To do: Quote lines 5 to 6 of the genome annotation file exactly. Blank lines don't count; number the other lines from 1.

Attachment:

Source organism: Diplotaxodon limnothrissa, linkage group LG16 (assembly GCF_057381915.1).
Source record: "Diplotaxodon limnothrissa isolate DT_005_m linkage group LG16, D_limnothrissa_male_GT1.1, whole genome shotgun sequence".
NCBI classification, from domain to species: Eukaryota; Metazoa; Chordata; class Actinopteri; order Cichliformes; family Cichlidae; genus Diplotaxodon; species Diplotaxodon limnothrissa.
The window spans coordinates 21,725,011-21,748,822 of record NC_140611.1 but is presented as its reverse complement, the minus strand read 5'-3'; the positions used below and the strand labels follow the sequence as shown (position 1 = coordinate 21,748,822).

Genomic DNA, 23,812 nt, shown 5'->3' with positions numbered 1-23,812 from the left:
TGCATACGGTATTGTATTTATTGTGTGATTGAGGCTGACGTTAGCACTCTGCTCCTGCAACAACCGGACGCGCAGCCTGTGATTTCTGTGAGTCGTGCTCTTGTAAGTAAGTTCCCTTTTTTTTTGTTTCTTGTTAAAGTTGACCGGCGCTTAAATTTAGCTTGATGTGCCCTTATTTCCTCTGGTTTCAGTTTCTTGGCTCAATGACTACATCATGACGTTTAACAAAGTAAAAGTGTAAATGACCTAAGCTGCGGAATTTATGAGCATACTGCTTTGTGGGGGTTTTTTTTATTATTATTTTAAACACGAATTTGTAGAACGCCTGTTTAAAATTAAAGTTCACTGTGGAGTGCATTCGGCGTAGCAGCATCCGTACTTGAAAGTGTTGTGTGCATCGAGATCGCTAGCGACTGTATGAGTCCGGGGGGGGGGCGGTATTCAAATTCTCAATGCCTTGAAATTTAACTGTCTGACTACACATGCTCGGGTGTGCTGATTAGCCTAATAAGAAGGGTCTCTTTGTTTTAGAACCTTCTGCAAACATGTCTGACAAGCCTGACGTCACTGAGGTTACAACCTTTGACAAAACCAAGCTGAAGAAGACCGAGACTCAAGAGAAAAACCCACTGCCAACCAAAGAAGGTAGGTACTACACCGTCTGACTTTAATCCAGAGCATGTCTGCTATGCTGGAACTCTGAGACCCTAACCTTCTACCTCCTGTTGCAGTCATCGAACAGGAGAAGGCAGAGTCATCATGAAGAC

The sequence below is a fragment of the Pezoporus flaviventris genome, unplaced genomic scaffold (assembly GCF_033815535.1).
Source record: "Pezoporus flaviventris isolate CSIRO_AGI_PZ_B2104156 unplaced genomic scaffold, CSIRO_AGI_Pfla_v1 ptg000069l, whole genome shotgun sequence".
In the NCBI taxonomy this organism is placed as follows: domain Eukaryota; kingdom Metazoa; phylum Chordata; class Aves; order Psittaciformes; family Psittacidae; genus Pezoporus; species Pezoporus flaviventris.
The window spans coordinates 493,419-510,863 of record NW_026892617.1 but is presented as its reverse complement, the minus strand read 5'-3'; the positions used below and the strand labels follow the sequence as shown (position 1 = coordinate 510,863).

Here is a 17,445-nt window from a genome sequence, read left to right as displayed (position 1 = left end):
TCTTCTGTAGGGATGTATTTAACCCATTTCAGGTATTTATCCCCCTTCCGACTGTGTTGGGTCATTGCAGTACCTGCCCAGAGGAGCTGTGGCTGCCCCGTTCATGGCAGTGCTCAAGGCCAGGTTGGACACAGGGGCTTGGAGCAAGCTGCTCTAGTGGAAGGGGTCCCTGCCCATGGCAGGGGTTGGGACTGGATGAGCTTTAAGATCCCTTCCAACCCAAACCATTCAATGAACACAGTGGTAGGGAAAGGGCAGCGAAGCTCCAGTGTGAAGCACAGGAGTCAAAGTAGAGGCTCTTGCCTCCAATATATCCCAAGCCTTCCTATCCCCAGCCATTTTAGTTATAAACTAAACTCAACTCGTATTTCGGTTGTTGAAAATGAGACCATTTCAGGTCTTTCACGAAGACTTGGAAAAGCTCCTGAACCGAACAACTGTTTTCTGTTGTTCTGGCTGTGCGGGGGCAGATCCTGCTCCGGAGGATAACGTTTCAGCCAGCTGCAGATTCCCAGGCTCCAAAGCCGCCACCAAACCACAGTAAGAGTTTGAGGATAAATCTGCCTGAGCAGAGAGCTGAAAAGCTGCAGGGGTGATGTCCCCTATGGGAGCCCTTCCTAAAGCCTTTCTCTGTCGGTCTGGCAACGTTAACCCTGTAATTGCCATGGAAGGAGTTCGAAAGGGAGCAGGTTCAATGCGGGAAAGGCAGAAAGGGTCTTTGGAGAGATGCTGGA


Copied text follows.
Genomic DNA, 23,812 nt, shown 5'->3' with positions numbered 1-23,812 from the left:
TGCATACGGTATTGTATTTATTGTGTGATTGAGGCTGACGTTAGCACTCTGCTCCTGCAACAACCGGACGCGCAGCCTGTGATTTCTGTGAGTCGTGCTCTTGTAAGTAAGTTCCCTTTTTTTTTGTTTCTTGTTAAAGTTGACCGGCGCTTAAATTTAGCTTGATGTGCCCTTATTTCCTCTGGTTTCAGTTTCTTGGCTCAATGACTACATCATGACGTTTAACAAAGTAAAAGTGTAAATGACCTAAGCTGCGGAATTTATGAGCATACTGCTTTGTGGGGGTTTTTTTTATTATTATTTTAAACACGAATTTGTAGAACGCCTGTTTAAAATTAAAGTTCACTGTGGAGTGCATTCGGCGTAGCAGCATCCGTACTTGAAAGTGTTGTGTGCATCGAGATCGCTAGCGACTGTATGAGTCCGGGGGGGGGGCGGTATTCAAATTCTCAATGCCTTGAAATTTAACTGTCTGACTACACATGCTCGGGTGTGCTGATTAGCCTAATAAGAAGGGTCTCTTTGTTTTAGAACCTTCTGCAAACATGTCTGACAAGCCTGACGTCACTGAGGTTACAACCTTTGACAAAACCAAGCTGAAGAAGACCGAGACTCAAGAGAAAAACCCACTGCCAACCAAAGAAGGTAGGTACTACACCGTCTGACTTTAATCCAGAGCATGTCTGCTATGCTGGAACTCTGAGACCCTAACCTTCTACCTCCTGTTGCAGTCATCGAACAGGAGAAGGCAGAGTCATCATGAAGAC